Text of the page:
- Storage connections such as FC HBA (the most common connection in the enterprise by far), USCSI, SATA, HCAs, or a NIC
- Switch ports such as a FC switch (the most common), InfiniBand switches, or Ethernet switches
- RAID controllers which have either an FC, IB, SATA, or Ethernet interface
- Disk drives which today have an FC, SATA or up and coming SAS interface
You need enough of each of these components to meet the performance requirement, since any single component could become the bottleneck. For example, if you have 4 Gbit FC and a RAID controller capable of transferring data at 4 GB/sec, and you only have two HBAs, with two ports each, you could only transfer at 3.2 GB/sec, assuming full duplex transfers, since each HBA port is capable of running at 800 MB/sec (400 MB/sec each for read write). Assuming that enough disk drives were configured on the controller to run at 4 GB/sec, and all of the other hardware components were not a bottleneck, the HBAs will be the bottleneck.
So what is needed is a system that is balanced to meet the performance requirements. To have that type of system requires hardware at each of the areas that meets the requirements: memory, PCI bus bandwidth, HBAs, switch ports, RAID controllers and, of course, disk drives. Each of these components requires power, cooling and, which costs money, but this O&M cost is not going to be considered in my assessment since I do not have cost numbers for this area.
To achieve a required storage performance requires a balanced architecture. Since SATA disk drives are slower and less reliable than FC or future SAS disk drives, more disk drives will be required to meet the bandwidth requirements, more RAID controllers will be required since more disk drives will be in reconstruction, more switch ports will be required since more HBAs will be needed to read and write, given the drive performance and reliability issues.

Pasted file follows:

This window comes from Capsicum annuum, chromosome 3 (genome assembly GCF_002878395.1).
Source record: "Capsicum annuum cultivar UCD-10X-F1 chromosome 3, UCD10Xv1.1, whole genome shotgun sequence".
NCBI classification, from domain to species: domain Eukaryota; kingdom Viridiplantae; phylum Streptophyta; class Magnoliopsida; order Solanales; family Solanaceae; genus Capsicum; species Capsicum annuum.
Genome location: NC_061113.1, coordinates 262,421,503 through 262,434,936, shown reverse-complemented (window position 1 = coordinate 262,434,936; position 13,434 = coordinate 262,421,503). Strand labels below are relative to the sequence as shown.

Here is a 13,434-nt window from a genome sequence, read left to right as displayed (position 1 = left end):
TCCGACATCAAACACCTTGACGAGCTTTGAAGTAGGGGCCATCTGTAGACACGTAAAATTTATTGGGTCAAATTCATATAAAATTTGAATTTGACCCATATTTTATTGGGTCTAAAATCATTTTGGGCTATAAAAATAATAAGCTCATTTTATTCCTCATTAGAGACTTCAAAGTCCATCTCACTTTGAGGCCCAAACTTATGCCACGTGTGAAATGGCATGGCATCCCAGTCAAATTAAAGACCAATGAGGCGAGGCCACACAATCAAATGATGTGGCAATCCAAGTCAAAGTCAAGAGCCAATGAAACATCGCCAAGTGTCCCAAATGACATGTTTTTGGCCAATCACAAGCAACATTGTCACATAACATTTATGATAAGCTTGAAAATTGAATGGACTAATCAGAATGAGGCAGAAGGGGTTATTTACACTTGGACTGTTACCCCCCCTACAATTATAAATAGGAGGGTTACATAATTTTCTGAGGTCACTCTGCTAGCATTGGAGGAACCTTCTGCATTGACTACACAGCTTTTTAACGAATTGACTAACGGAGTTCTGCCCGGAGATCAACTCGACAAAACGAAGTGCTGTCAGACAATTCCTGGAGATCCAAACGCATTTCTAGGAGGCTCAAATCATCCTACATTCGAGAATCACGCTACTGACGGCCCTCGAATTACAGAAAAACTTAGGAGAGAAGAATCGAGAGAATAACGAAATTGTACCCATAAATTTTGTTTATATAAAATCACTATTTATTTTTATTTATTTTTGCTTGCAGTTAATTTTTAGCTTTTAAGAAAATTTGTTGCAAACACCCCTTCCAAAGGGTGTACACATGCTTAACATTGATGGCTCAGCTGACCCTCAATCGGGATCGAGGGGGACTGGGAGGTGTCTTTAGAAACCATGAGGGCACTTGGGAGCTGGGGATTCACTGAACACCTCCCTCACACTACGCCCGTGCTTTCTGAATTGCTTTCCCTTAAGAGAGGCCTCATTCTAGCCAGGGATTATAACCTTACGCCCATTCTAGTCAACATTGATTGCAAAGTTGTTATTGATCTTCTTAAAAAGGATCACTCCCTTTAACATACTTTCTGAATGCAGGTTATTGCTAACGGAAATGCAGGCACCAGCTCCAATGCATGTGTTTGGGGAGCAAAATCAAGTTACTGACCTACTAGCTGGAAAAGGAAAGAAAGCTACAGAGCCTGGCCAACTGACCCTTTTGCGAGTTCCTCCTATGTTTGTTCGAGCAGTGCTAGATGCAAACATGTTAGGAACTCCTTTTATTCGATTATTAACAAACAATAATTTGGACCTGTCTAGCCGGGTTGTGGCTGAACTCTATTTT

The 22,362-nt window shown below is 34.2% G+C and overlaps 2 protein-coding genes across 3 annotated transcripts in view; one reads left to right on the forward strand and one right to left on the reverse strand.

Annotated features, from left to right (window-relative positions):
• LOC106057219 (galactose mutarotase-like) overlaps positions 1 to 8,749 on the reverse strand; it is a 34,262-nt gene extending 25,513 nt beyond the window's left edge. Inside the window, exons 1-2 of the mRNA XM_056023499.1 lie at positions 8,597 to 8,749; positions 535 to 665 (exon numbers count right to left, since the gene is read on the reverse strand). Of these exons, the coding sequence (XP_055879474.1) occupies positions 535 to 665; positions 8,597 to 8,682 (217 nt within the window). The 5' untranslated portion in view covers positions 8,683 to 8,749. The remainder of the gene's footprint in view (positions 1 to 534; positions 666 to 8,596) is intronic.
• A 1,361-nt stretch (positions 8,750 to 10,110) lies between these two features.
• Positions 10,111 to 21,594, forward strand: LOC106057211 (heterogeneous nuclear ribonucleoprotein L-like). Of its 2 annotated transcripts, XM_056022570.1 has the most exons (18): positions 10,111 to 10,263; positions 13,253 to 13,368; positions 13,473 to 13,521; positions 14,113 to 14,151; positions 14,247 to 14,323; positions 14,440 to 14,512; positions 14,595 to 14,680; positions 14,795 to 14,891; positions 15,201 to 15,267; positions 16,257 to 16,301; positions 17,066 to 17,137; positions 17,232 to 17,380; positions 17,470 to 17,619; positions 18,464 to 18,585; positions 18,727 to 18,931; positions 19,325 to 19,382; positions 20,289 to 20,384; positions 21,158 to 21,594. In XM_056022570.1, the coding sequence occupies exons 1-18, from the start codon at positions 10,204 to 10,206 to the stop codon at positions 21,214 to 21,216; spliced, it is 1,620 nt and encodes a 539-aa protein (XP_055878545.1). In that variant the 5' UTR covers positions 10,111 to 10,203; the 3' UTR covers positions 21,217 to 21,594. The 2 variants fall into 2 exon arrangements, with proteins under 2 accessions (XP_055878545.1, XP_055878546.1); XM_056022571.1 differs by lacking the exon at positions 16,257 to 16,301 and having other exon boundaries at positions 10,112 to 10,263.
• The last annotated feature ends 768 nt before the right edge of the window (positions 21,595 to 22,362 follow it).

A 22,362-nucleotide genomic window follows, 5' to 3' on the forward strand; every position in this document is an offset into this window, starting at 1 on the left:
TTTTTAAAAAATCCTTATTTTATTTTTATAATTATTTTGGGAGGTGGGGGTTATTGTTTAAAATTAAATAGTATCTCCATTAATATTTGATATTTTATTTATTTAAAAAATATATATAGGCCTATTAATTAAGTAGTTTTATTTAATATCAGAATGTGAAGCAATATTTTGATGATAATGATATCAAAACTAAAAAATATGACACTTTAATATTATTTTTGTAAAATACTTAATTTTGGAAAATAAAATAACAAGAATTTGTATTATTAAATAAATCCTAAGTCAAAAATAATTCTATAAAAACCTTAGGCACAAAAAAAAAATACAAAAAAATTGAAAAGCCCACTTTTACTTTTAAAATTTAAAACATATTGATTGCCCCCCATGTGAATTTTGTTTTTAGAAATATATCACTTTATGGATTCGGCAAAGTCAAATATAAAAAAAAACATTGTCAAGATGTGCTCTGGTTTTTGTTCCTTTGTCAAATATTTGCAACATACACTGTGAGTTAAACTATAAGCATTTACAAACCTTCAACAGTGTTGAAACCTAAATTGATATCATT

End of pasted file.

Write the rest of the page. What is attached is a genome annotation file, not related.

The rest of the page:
All in all, more hardware will be required. The question that has to be answered is, with the cost of this hardware and additional power and cooling costs, will SATA prices still be lower per MB/sec than FC or SAS drives, and if so, by how much?
Using froogle.com, the cheapest Seagate 15.5K Cheetah 4 Gbit 300 GB drive was $1,000. That means the cost per MB is .0033 per MB, but the cost per MB/sec is about $10.10. Using the same technique, the cost of a Seagate Barracuda 750 GB SATA drive is $269. So the cost for the SATA drive is 0.00035 per MB, or nearly 90 percent less. The cost per MB/sec is $3.45, or about one-third the cost of the FC drive. The cost difference for density is far greater than the cost difference for performance, by a factor of about three. As I said, cost of density is only one part of the cost equation.
In the next article, we will examine the whole cost equation and see what the real costs are over the long run. Until then, here is an interesting article on power costs to ponder.
Henry Newman, a regular Enterprise Storage Forum contributor, is an industry consultant with 26 years experience in high-performance computing and storage.
See more articles by Henry Newman.